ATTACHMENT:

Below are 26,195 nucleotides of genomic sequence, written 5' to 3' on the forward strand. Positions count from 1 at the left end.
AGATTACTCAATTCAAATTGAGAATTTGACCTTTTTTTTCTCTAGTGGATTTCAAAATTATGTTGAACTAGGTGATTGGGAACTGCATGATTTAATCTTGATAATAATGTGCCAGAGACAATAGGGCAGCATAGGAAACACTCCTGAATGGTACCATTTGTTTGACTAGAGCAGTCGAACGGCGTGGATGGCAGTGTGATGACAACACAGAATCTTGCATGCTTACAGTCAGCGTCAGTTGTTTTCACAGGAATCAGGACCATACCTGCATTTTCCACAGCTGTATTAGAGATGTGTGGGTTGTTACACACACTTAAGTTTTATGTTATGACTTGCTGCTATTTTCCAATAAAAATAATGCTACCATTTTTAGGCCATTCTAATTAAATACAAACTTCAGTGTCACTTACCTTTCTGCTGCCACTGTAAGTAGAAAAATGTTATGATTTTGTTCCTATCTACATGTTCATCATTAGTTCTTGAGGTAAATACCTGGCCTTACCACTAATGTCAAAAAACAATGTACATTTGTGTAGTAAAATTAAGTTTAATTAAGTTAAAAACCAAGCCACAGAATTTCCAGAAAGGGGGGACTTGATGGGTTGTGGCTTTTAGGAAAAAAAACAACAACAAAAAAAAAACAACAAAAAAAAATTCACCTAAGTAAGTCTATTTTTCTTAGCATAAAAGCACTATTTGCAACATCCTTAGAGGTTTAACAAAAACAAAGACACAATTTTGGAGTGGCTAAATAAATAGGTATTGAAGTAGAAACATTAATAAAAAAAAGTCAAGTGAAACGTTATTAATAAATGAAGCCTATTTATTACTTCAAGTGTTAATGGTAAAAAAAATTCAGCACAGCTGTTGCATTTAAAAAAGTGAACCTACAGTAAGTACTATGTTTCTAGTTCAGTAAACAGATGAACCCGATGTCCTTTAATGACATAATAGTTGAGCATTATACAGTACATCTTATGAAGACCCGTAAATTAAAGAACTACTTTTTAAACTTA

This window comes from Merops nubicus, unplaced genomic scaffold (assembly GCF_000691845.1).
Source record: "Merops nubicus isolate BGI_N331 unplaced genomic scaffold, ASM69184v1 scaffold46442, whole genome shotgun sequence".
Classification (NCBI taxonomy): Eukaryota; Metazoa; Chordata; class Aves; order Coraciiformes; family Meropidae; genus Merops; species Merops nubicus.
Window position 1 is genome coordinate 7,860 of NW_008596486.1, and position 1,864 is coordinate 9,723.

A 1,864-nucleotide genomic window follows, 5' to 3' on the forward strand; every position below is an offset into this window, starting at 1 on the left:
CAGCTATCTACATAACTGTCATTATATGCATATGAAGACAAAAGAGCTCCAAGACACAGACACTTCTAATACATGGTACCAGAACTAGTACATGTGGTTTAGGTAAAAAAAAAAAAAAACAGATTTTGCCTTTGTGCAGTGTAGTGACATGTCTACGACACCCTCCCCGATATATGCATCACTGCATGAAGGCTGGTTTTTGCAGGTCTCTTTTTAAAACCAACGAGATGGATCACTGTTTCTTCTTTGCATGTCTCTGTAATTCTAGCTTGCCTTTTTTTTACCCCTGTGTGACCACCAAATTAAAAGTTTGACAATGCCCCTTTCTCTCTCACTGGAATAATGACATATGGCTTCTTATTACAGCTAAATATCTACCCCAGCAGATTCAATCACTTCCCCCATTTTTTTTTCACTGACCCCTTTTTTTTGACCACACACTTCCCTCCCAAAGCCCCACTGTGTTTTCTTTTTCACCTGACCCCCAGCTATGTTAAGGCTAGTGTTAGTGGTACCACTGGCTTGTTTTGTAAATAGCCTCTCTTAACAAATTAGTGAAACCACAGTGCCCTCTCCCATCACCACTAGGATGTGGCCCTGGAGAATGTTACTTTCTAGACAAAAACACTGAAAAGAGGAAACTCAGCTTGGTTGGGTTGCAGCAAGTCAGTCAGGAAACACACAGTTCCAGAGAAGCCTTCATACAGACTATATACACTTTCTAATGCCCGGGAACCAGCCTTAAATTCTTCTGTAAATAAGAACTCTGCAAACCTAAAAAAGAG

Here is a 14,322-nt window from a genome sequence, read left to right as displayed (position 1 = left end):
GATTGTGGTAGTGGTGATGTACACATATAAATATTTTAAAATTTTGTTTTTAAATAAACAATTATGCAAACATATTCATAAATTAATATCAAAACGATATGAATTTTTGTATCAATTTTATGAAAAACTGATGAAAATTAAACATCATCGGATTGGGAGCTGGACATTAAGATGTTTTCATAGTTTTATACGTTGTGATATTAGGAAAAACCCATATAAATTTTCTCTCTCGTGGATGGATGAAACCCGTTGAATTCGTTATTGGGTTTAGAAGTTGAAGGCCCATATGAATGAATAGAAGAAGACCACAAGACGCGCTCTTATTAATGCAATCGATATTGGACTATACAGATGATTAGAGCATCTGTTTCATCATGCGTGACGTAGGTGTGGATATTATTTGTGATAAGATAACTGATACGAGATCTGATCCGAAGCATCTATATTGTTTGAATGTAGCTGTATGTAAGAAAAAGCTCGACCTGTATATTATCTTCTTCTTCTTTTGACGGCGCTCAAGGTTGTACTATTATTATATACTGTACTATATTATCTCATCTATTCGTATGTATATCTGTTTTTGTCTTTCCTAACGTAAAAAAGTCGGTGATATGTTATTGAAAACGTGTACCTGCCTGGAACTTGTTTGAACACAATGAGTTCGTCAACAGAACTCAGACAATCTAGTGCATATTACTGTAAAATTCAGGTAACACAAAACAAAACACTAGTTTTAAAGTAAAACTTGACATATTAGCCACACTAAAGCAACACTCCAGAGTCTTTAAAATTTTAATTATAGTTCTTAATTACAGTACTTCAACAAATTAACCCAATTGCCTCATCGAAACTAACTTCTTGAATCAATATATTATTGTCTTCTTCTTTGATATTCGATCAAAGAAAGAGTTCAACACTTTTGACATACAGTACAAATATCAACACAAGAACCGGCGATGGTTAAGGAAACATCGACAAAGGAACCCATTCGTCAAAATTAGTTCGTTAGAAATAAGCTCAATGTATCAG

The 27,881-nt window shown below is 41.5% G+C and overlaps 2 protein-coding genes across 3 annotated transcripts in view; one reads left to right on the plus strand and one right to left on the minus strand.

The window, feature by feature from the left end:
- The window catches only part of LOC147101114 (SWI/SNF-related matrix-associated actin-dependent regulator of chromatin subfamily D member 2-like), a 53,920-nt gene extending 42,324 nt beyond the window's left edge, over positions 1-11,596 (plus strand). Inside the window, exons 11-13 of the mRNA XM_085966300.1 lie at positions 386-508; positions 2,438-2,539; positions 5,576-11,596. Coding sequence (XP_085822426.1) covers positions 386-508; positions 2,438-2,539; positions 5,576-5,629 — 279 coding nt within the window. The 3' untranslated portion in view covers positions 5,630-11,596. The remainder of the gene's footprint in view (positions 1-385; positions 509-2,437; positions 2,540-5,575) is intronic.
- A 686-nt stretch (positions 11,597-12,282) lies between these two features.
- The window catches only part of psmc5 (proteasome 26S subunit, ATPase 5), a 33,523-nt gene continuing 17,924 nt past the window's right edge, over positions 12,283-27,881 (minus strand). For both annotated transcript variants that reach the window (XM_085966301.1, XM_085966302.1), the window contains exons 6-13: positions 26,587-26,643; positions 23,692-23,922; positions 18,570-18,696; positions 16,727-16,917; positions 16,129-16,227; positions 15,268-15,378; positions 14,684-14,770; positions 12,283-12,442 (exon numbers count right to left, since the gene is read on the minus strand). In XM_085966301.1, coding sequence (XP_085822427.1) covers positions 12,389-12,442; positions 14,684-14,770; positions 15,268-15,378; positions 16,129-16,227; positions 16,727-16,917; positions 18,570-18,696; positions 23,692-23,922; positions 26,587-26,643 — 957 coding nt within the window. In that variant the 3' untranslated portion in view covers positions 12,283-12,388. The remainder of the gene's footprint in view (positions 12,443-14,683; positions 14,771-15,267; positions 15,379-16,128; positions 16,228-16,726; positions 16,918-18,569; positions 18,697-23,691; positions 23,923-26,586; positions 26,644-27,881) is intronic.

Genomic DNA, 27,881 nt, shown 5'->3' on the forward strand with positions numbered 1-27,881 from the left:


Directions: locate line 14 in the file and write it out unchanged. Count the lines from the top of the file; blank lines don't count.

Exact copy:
- A 686-nt stretch (positions 11,597-12,282) lies between these two features.